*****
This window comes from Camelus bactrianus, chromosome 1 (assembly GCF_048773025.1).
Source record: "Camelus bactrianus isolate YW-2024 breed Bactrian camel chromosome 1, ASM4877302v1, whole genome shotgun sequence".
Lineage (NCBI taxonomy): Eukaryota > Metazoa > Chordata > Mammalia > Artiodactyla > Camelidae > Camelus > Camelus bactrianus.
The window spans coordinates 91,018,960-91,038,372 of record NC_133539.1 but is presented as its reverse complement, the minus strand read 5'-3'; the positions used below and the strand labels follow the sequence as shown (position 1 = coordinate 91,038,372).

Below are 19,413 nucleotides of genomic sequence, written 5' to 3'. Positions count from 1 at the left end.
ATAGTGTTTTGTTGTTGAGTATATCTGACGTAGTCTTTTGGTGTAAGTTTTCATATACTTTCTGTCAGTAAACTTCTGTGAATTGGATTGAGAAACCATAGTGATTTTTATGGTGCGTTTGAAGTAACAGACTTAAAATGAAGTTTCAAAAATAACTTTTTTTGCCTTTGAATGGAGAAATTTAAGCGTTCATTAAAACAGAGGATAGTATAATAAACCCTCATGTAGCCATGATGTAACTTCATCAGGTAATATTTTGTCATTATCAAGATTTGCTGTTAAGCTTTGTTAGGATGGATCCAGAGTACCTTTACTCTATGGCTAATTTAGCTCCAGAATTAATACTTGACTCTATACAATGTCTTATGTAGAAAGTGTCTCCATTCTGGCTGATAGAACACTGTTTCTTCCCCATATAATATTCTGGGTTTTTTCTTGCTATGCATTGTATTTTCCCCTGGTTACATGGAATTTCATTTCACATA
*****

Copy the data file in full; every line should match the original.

This window comes from Camelus bactrianus, chromosome 1 (assembly GCF_048773025.1).
Source record: "Camelus bactrianus isolate YW-2024 breed Bactrian camel chromosome 1, ASM4877302v1, whole genome shotgun sequence".
Lineage (NCBI taxonomy): Eukaryota > Metazoa > Chordata > Mammalia > Artiodactyla > Camelidae > Camelus > Camelus bactrianus.
The window spans coordinates 91,018,960-91,038,372 of record NC_133539.1 but is presented as its reverse complement, the minus strand read 5'-3'; the positions used below and the strand labels follow the sequence as shown (position 1 = coordinate 91,038,372).

Below are 19,413 nucleotides of genomic sequence, written 5' to 3'. Positions count from 1 at the left end.
ATAGTGTTTTGTTGTTGAGTATATCTGACGTAGTCTTTTGGTGTAAGTTTTCATATACTTTCTGTCAGTAAACTTCTGTGAATTGGATTGAGAAACCATAGTGATTTTTATGGTGCGTTTGAAGTAACAGACTTAAAATGAAGTTTCAAAAATAACTTTTTTTGCCTTTGAATGGAGAAATTTAAGCGTTCATTAAAACAGAGGATAGTATAATAAACCCTCATGTAGCCATGATGTAACTTCATCAGGTAATATTTTGTCATTATCAAGATTTGCTGTTAAGCTTTGTTAGGATGGATCCAGAGTACCTTTACTCTATGGCTAATTTAGCTCCAGAATTAATACTTGACTCTATACAATGTCTTATGTAGAAAGTGTCTCCATTCTGGCTGATAGAACACTGTTTCTTCCCCATATAATATTCTGGGTTTTTTCTTGCTATGCATTGTATTTTCCCCTGGTTACATGGAATTTCATTTCACATA